Geography of the Okavango Delta
The Okavango Delta is the spectacular result of the Okavango (Kavango) River flowing into the very flat and dry Kalahari Desert.
There is less than 2 metres variation in height across the delta which leads to the formation of the myriad waterways that make up the delta.
Approximately 11 cubic kilometres flow into the delta each year. The water flows continously into the delta and drains the summer (January to February) rainfall from the Angolan highlands. A surge, that flows 1200 kilometres in a month occurs between March and June. It is during this time that the Okavango Delta is at its largest. Rapid transpiration and evaporation occur caused by the high temperatures in the region result in a cycle of rising and falling water levels. One of the only sources of water during the dry period the Okavango Delta attracts thousands of animals creating one of Africa’s greatest concentrations of wildlife.
Once in the delta water is lost to transpiration by plants (60%), evaporation (36%), percolation into aquifer system (2%) and finally 2% flows out into Lake Ngami.
The islands of the delta mostly start as termite mounds (70%) and often have white patches in there centre where the high salt content of the islands collects.
At the centre of the delta is Chief’s Island, the largest island in the delta and formed by a fault line which uplifed a 70 x 15 km wide area. Abundant in animal life it was once reserved as a hunting area for the chief and now forms a safe respite for the resident wildlife when the waters rise. The island is home to Mombo and Chief’s Camp.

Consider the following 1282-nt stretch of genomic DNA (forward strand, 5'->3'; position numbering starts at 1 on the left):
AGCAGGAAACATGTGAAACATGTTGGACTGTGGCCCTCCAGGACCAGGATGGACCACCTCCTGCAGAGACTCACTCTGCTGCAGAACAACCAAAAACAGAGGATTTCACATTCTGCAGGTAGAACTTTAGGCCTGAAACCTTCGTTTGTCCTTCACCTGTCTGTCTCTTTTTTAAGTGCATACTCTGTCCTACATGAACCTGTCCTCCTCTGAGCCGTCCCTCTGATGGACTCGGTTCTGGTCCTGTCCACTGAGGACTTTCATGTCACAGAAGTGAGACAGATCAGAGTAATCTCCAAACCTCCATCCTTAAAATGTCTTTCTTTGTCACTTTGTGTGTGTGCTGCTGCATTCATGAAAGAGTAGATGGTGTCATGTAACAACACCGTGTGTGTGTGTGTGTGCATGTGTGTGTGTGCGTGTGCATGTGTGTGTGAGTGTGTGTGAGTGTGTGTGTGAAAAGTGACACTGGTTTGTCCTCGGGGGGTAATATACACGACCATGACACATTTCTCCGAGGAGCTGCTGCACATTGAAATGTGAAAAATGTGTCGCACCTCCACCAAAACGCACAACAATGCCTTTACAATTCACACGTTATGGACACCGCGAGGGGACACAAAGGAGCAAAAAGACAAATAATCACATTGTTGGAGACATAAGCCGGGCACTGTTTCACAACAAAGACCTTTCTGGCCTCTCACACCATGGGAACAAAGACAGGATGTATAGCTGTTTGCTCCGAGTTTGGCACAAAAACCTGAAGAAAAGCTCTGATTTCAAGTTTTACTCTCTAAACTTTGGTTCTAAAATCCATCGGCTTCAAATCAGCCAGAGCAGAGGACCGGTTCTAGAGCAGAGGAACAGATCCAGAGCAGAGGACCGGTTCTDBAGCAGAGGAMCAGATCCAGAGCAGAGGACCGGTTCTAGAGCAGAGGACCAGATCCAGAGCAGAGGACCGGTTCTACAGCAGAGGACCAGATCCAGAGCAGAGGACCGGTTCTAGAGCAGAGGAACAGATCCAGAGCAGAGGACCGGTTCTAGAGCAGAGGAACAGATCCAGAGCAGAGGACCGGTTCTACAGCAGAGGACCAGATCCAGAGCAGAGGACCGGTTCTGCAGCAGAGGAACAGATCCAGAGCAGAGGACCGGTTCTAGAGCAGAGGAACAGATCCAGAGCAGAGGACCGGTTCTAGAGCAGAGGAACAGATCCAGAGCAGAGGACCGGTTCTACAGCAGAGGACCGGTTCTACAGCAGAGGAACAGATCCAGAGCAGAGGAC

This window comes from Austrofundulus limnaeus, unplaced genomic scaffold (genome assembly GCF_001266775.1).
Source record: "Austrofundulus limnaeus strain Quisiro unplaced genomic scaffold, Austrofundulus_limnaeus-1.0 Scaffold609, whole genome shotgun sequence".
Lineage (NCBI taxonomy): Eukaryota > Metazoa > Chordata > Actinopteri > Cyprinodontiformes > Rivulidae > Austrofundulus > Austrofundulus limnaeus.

The Formation of the Okavango Delta
A great river that flows not into the sea but into the middle of the southern African continental landmass, the Okavango Delta is more correctly termed an alluvial fan comprising areas that are permanently flooded, seasonally flooded and occasionally flood.
The Okavango Delta has been formed by the Okavango/Kavango River’s flow into the flat and dry Kalahari Desert.
The Kalahari Desert is a large semi-arid sandy savannah in Southern Africa extending 900,000 square kilometres (350,000 sq mi), covering much of Botswana and parts of Namibia and South Africa. As semi-desert, with huge tracts of excellent grazing after good rains, the Kalahari supports more animals and plants than a true desert, such as the Namib Desert to the west.